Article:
Monday, February 21, 2011


Is there a more cowardly or pathetic talking point than the claim that America is a “center-right” country?

You’ve read it in syndicated columns and heard it from the stump and Sunday talk shows. Two trends attend each utterance. First: only right-wing spokespeople happen to say we live in a center-right nation, funny that. Second, and more telling: they only invoke the “center-right” to prove something else entirely; they never bother to establish this rather grand and contradictory stipulation up front. Through unchallenged repetition it’s become the sort of given-concept/received-truth that structures a debate before it has a chance to begin.*

Silly stuff first. Insofar as “center” means anything at all, it cannot tilt one way or the other. It’s like saying the Equator is a “center-North” line of demarcation. So when conservatives insist America is a “center-right” country, they’re really saying the right holds the center. Thus we discover that “Obamacare” (another sly coinage) is unpopular not because it’s an unholy mess with something to offend everyone, but because it’s a “liberal policy forced on a center-right country.” Arguing from this vantage is rather like conquering India with nothing but a Union Jack:

Liberals may agree that America has trended to the right over the past few decades -- but that’s an altogether different argument from this sideways assertion that America has an immutable, right-leaning identity. To say that America has trended to the right is to admit the movement and intervention of History -- which is to admit that it may trend back the other direction, too. It doesn’t matter if you view politics as a pendulum, a Punnett Square, a spectrum or Scott Sumter’s trippy hexagram. The conservative “center-right” talking point is a sad dash to flee the dialectic line of scrimmage. It provides nervous conservatives with a fixed identity that can never be lost, only momentarily challenged. And so, like the Baptist frat boy who only sucks dick when he’s really high, conservatives can convince themselves that America remains, at heart, an essentially conservative nation that lapses into liberalism from time to time. Simple as that, bro.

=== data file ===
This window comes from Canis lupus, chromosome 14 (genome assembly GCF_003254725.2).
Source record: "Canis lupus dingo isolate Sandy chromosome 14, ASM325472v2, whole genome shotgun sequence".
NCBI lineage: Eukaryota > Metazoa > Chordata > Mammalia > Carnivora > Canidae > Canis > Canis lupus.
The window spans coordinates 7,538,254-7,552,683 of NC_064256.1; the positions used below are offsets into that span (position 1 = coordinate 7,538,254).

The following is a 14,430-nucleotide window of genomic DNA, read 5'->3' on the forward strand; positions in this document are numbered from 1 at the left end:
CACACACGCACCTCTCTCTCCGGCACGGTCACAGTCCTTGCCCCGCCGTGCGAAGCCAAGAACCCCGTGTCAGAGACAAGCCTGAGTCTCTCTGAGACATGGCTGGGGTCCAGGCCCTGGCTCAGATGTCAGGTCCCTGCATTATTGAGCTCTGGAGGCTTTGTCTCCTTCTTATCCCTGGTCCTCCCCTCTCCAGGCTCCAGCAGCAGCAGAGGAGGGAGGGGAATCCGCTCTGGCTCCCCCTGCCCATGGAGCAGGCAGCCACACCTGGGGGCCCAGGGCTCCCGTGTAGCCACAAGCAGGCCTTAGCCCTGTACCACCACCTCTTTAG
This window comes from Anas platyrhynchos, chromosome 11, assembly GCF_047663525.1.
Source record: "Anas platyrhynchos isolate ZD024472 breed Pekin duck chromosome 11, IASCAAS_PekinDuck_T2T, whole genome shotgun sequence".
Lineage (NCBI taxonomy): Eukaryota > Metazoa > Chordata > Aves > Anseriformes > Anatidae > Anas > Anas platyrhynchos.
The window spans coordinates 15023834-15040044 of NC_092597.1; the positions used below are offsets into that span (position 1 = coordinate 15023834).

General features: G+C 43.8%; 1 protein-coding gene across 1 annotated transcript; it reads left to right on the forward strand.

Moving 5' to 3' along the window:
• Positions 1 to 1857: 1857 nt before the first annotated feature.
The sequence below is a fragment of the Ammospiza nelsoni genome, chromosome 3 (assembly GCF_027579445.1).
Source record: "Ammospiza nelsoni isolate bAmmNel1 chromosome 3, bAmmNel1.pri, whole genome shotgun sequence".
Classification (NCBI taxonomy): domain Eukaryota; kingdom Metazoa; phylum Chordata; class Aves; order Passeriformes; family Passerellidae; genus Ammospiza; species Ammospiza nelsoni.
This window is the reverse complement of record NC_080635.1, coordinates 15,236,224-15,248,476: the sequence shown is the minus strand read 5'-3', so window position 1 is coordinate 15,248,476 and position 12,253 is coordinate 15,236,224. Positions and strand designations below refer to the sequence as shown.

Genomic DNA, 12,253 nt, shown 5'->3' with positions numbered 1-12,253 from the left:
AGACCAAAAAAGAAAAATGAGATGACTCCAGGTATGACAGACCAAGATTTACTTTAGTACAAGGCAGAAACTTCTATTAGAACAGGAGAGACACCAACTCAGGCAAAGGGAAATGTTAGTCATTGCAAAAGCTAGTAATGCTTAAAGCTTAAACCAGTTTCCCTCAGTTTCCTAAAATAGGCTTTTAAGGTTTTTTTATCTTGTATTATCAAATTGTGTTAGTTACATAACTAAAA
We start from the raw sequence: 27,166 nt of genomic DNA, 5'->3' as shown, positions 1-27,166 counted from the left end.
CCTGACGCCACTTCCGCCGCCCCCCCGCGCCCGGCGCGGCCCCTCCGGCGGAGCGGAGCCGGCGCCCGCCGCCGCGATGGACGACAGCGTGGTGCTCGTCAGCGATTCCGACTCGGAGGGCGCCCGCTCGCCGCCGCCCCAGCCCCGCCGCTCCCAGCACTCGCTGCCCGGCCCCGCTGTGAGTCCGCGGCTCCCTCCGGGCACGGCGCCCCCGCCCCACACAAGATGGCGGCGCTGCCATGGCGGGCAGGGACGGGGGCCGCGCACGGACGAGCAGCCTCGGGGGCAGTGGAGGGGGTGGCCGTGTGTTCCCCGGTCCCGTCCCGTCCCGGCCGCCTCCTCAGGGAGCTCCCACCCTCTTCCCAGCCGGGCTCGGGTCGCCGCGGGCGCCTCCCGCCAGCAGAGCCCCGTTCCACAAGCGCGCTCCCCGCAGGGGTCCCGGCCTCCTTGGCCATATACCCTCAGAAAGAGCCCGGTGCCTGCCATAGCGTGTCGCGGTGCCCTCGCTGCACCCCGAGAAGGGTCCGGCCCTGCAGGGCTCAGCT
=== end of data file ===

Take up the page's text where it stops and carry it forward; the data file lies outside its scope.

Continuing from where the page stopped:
This is why, for conservatives, a proposition is “wrong” when it ceases to be “American.” (The argument-from-identity also goes a long way to explain the pageantry of the Tea Party.) Liberals have their own smug way of rigging the debate and, speaking as a liberal, I consider it every bit as toxic as the right’s rabid nationalism. For liberals, a proposition is “wrong” when it is “too fucking retarded to merit my consideration.” How much more fruitful (and civil) would our national debates be if we could concede, at the outset, that arguments-from-identity and arguments-from-fucking-stupidity are really just pissy admissions of defeat? If I could enforce one rule on a cable talk-show, it would be that no one gets to call anyone un-American or stupid.** Intelligence and ignorance are not fixed qualities like eye color; Red and Blue are not fixed states on an electoral map. Real America is a giant, silly precocious mutt of a country that constantly hews to a different hue. That’s why I love it.

In his brisk history primer The Death of Conservatism, Sam Tanenhaus*** charts the ascendency of liberal and conservative movements according to the ebb and flow of two basic governing strategies: consensus and orthodoxy, respectively. Liberal movements accrue power through “big tents,” accommodation and compromise (to the aggravation of the base); conservatives through appeals to purity and identity (to the enduring joy of the base). This is why the Republican response to Obama’s 2008 mandate was not cooperation or concession, but should-to-shoulder obstruction. It was really the only play left in the game.

But the larger question remains: Is America a “center-right” country, even if that’s a fucking retarded concept?

No. No, it is not.

Why would a center-right country elect a liberal president by the largest margin in twenty years? And then approve his performance by the most durable measure in thirty? For any domestic issue, when has the right-wing position been on “the right side of history” in any sense but the ordinal? The Civil War? Women’s suffrage? Prohibition? The Great Depression? Civil Rights? Health care reform? Gay marriage? The environment? Financial reform? Those last three are particularly surprising failures because conservative ideology, read straight, would make a very strong case for fiscal fair play, family stability, and environmental conservation, but whatever. Conservatives for conservation? I know, it’s crazy.